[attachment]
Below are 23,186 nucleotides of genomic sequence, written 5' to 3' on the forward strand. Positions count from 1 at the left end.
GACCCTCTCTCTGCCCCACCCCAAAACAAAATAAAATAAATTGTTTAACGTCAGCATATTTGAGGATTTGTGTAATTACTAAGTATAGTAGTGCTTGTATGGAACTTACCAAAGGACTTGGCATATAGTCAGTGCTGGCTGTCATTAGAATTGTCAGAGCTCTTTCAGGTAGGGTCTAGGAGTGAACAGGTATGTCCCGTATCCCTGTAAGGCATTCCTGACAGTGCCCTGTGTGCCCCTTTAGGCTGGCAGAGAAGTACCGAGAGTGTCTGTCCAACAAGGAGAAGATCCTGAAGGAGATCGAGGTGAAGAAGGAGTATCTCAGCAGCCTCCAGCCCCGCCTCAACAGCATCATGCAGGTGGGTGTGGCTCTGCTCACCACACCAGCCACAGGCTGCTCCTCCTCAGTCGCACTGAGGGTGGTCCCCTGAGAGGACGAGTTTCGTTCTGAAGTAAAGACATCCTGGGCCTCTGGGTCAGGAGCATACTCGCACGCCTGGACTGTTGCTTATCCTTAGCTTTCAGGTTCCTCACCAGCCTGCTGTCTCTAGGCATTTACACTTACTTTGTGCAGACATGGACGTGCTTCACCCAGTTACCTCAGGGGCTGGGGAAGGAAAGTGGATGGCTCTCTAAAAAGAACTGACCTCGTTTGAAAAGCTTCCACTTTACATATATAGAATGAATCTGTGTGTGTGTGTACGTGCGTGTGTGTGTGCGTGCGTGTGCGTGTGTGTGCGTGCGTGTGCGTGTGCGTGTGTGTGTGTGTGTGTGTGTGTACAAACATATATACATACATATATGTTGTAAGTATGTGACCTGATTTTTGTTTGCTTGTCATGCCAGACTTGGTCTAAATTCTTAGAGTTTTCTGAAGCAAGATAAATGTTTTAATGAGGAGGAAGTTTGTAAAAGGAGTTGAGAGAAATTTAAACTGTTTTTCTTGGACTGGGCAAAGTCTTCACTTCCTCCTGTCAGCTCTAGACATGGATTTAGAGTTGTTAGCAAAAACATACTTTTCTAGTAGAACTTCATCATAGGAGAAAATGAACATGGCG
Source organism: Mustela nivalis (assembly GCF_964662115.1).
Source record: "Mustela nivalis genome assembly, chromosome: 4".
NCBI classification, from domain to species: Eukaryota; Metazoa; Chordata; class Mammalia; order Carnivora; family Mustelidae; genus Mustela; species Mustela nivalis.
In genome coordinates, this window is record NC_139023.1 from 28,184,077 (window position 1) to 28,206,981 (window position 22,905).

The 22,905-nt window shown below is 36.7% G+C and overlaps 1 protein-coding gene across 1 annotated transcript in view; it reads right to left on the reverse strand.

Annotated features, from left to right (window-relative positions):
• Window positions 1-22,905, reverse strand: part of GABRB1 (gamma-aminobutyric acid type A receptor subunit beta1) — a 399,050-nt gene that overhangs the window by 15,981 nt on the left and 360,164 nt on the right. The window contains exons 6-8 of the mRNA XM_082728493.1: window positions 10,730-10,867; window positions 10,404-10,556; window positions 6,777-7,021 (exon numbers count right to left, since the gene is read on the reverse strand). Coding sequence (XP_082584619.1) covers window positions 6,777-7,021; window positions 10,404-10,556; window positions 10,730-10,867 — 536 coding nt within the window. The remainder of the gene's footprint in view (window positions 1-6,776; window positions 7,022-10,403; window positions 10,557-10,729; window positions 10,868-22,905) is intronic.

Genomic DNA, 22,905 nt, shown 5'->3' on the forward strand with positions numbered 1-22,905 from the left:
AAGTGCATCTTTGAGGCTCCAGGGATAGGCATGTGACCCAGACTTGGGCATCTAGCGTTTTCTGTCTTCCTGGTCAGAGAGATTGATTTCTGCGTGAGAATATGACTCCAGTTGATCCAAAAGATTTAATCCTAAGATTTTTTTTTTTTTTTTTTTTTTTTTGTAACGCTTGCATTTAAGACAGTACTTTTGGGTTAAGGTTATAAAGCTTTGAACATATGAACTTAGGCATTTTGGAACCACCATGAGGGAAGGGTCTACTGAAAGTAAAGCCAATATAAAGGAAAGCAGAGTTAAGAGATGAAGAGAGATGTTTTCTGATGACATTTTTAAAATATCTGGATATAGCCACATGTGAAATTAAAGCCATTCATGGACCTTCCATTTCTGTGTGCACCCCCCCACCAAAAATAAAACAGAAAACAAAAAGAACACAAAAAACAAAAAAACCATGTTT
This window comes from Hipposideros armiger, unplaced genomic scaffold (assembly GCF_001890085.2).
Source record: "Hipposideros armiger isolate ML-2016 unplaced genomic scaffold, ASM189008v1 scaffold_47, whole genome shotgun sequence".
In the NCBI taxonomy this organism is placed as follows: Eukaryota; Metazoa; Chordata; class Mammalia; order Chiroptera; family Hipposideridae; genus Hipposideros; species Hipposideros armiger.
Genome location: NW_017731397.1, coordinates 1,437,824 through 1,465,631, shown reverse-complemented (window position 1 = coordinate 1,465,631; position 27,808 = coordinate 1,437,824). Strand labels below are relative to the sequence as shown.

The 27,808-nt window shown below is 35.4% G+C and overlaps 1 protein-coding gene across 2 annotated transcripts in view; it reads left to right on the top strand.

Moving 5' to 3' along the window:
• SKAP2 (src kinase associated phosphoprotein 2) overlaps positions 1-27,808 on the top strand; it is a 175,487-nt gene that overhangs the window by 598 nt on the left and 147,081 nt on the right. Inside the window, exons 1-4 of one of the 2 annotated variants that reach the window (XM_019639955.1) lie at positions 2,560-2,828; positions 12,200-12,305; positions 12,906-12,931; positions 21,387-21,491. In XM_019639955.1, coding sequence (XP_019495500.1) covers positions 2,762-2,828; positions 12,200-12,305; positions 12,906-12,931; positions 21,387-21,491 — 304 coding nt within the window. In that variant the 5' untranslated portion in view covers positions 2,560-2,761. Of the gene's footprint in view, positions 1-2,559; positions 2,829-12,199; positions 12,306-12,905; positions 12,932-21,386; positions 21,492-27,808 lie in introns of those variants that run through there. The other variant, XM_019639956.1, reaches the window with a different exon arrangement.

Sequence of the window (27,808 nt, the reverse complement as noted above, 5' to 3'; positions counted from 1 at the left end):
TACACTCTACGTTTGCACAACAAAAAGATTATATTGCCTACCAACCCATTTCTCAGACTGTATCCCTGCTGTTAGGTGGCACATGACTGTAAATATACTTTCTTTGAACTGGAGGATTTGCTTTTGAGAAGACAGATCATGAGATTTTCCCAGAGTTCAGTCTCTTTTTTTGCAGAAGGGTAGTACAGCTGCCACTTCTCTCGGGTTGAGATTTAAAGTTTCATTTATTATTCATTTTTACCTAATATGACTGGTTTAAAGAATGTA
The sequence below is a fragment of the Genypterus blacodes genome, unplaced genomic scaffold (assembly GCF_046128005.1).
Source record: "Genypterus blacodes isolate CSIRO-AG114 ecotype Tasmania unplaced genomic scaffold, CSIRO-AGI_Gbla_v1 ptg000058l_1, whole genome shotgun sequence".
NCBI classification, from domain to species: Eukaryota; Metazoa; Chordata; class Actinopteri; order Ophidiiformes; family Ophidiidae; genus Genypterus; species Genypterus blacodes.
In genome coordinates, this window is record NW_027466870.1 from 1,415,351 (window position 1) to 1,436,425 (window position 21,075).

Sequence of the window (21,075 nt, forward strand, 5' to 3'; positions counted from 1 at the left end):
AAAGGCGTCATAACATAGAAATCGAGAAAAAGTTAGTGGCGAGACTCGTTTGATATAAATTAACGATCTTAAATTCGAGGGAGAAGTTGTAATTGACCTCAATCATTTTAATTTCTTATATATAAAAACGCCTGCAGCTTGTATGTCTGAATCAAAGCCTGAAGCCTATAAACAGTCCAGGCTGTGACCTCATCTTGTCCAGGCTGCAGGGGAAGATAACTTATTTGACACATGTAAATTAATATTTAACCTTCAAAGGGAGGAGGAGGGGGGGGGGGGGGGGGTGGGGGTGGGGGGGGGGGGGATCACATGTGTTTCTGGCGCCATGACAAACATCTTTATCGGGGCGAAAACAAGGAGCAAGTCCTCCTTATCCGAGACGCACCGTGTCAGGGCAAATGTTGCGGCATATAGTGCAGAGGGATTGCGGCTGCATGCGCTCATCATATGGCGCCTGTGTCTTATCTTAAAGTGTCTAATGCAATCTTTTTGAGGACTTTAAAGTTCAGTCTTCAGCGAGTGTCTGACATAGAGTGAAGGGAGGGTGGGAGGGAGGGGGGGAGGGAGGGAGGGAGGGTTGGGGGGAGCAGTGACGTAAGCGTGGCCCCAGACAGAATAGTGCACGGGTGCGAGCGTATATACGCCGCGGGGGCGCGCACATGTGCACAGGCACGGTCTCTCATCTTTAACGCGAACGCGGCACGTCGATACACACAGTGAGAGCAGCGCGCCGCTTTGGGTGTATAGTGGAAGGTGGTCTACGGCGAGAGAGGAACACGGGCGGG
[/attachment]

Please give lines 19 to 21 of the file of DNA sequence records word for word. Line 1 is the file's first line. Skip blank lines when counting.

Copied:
Sequence of the window (27,808 nt, the reverse complement as noted above, 5' to 3'; positions counted from 1 at the left end):
TACACTCTACGTTTGCACAACAAAAAGATTATATTGCCTACCAACCCATTTCTCAGACTGTATCCCTGCTGTTAGGTGGCACATGACTGTAAATATACTTTCTTTGAACTGGAGGATTTGCTTTTGAGAAGACAGATCATGAGATTTTCCCAGAGTTCAGTCTCTTTTTTTGCAGAAGGGTAGTACAGCTGCCACTTCTCTCGGGTTGAGATTTAAAGTTTCATTTATTATTCATTTTTACCTAATATGACTGGTTTAAAGAATGTA
The sequence below is a fragment of the Genypterus blacodes genome, unplaced genomic scaffold (assembly GCF_046128005.1).